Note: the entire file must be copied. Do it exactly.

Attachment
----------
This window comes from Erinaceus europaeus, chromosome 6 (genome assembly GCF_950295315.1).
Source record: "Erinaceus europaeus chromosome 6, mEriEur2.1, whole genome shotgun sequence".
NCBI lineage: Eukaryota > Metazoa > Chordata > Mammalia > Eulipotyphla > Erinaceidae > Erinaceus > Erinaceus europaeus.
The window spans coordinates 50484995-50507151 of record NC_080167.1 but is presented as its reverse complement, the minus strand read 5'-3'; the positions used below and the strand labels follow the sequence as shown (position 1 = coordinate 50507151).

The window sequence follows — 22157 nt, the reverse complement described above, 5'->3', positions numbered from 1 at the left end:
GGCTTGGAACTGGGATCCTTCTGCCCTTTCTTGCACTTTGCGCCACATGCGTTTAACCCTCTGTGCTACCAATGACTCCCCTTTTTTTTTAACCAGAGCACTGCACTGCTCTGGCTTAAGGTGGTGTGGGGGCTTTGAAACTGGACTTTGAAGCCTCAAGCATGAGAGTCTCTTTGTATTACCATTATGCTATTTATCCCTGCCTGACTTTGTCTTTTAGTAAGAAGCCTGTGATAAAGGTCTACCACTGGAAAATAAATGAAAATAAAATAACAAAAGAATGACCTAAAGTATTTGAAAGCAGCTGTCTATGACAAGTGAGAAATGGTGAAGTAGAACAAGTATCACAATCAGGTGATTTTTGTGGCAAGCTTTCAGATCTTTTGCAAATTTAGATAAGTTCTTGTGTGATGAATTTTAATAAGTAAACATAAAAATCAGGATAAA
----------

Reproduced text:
This window comes from Erinaceus europaeus, chromosome 6 (genome assembly GCF_950295315.1).
Source record: "Erinaceus europaeus chromosome 6, mEriEur2.1, whole genome shotgun sequence".
NCBI lineage: Eukaryota > Metazoa > Chordata > Mammalia > Eulipotyphla > Erinaceidae > Erinaceus > Erinaceus europaeus.
The window spans coordinates 50484995-50507151 of record NC_080167.1 but is presented as its reverse complement, the minus strand read 5'-3'; the positions used below and the strand labels follow the sequence as shown (position 1 = coordinate 50507151).

The window sequence follows — 22157 nt, the reverse complement described above, 5'->3', positions numbered from 1 at the left end:
GGCTTGGAACTGGGATCCTTCTGCCCTTTCTTGCACTTTGCGCCACATGCGTTTAACCCTCTGTGCTACCAATGACTCCCCTTTTTTTTTAACCAGAGCACTGCACTGCTCTGGCTTAAGGTGGTGTGGGGGCTTTGAAACTGGACTTTGAAGCCTCAAGCATGAGAGTCTCTTTGTATTACCATTATGCTATTTATCCCTGCCTGACTTTGTCTTTTAGTAAGAAGCCTGTGATAAAGGTCTACCACTGGAAAATAAATGAAAATAAAATAACAAAAGAATGACCTAAAGTATTTGAAAGCAGCTGTCTATGACAAGTGAGAAATGGTGAAGTAGAACAAGTATCACAATCAGGTGATTTTTGTGGCAAGCTTTCAGATCTTTTGCAAATTTAGATAAGTTCTTGTGTGATGAATTTTAATAAGTAAACATAAAAATCAGGATAAA